The Province of the Rule of Law (Finally) Determined

  • Juan Javier Del GRANADO Instituto de Investigaciones Jurídicas, Universidad Nacional Autonoma de Mexico, Mexico
  • Jesse BULL Department of Economics, Florida International University, United States


Under the general assumptions of democratic theory, legislatures have positive legitimacy to make law because of the power of the people who elected them. Throughout the world, however, unelected judges also make law. What, if anything, gives such judges positive legitimacy to make law? This paper demonstrates, through two superficially simple game-theoretic examples, that judges’ positive legitimacy is based on the power of people. Courts' legitimacy has the same basis as legislatures'. Since the French revolution, the ultimate arbiter in the social fight is the strongest faction, the majority. A group of people communicates its type to society at the ballot box. Based on the ballot count, society makes concessions to the terms dictated by the majority. Under what circumstances would an individual ever be able to dictate terms to society? This paper demonstrates that the court system allows a single individual to act collectively with other similarly situated individuals spread out through time. This paper argues that this group can communicate its type to society through legal reasoning. Courts are insulated from the political process because unelected judges are supposed to be beholden to a temporally disconnected group, rather than to contemporaneous constituencies.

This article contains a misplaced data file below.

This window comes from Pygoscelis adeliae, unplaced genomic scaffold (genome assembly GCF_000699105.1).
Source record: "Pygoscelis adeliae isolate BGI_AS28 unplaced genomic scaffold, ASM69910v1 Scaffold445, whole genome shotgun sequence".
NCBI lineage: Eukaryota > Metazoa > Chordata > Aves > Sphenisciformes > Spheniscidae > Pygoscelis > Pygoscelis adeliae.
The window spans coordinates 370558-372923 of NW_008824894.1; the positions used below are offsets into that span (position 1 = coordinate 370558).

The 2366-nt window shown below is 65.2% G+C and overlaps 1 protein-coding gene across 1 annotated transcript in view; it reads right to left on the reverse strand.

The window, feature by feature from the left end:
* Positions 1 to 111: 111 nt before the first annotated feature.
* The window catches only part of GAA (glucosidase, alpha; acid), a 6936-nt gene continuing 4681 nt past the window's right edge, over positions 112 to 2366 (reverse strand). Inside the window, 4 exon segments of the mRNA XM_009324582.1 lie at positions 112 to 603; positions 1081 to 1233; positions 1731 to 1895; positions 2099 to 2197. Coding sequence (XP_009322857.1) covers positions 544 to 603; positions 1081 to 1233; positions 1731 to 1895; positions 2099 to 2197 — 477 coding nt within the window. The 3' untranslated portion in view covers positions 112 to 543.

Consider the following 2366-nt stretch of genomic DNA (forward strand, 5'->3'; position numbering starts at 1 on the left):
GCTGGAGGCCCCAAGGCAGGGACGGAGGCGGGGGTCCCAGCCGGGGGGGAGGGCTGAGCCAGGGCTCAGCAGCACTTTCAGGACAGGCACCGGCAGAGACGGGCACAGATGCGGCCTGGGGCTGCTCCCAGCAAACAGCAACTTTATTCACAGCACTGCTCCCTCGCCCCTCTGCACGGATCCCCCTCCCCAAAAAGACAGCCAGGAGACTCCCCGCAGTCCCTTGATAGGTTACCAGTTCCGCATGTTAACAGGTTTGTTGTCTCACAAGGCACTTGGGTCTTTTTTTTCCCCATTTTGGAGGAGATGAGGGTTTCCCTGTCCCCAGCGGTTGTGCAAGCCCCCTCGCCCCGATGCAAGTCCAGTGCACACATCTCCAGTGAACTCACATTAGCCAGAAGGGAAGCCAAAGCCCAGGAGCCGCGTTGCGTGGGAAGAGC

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How to Cite
DEL GRANADO, Juan Javier; BULL, Jesse. The Province of the Rule of Law (Finally) Determined. Journal of Advanced Research in Law and Economics, [S.l.], v. 10, n. 1, p. 173-186, mar. 2019. ISSN 2068-696X. Available at: <>. Date accessed: 26 may 2024. doi: